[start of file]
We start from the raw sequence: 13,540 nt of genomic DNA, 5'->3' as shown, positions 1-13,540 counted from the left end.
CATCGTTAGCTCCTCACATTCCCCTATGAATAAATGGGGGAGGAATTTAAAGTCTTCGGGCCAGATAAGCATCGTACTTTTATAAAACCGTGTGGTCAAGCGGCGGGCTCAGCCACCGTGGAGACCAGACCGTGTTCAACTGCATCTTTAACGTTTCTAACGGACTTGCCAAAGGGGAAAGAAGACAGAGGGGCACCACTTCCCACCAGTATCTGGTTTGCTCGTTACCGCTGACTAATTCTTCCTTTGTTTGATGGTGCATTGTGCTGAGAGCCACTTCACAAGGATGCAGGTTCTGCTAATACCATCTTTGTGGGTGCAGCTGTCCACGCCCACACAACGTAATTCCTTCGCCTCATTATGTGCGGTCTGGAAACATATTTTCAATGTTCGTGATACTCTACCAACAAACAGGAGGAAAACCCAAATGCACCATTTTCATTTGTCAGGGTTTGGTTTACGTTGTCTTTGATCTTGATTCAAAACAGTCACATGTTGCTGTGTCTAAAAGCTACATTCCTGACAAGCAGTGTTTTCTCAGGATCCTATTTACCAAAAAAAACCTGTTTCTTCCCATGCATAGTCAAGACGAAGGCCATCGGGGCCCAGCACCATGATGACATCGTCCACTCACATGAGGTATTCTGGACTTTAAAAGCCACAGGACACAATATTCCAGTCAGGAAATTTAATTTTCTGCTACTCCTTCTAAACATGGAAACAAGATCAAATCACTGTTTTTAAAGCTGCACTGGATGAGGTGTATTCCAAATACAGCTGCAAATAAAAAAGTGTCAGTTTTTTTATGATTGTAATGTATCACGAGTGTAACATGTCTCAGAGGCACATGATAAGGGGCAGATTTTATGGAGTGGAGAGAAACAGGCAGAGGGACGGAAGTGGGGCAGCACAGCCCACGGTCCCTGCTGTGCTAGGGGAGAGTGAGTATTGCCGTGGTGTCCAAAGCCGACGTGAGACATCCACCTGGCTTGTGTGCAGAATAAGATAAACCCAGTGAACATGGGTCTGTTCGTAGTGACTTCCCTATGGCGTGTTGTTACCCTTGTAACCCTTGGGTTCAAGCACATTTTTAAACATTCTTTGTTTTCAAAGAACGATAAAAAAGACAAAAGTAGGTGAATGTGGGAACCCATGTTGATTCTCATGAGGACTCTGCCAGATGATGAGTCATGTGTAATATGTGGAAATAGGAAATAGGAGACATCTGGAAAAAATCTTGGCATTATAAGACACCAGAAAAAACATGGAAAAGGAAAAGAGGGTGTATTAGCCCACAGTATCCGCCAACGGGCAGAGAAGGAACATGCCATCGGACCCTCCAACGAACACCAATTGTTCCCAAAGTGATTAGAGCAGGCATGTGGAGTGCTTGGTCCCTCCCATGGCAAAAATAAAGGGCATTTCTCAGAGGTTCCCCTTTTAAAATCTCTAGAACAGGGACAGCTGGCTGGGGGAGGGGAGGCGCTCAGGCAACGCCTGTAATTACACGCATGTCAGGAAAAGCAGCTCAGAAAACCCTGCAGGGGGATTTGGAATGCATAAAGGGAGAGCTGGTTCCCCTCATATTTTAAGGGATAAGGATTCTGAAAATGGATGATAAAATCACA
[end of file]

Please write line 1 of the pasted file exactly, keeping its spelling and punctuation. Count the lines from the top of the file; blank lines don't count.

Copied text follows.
We start from the raw sequence: 13,540 nt of genomic DNA, 5'->3' as shown, positions 1-13,540 counted from the left end.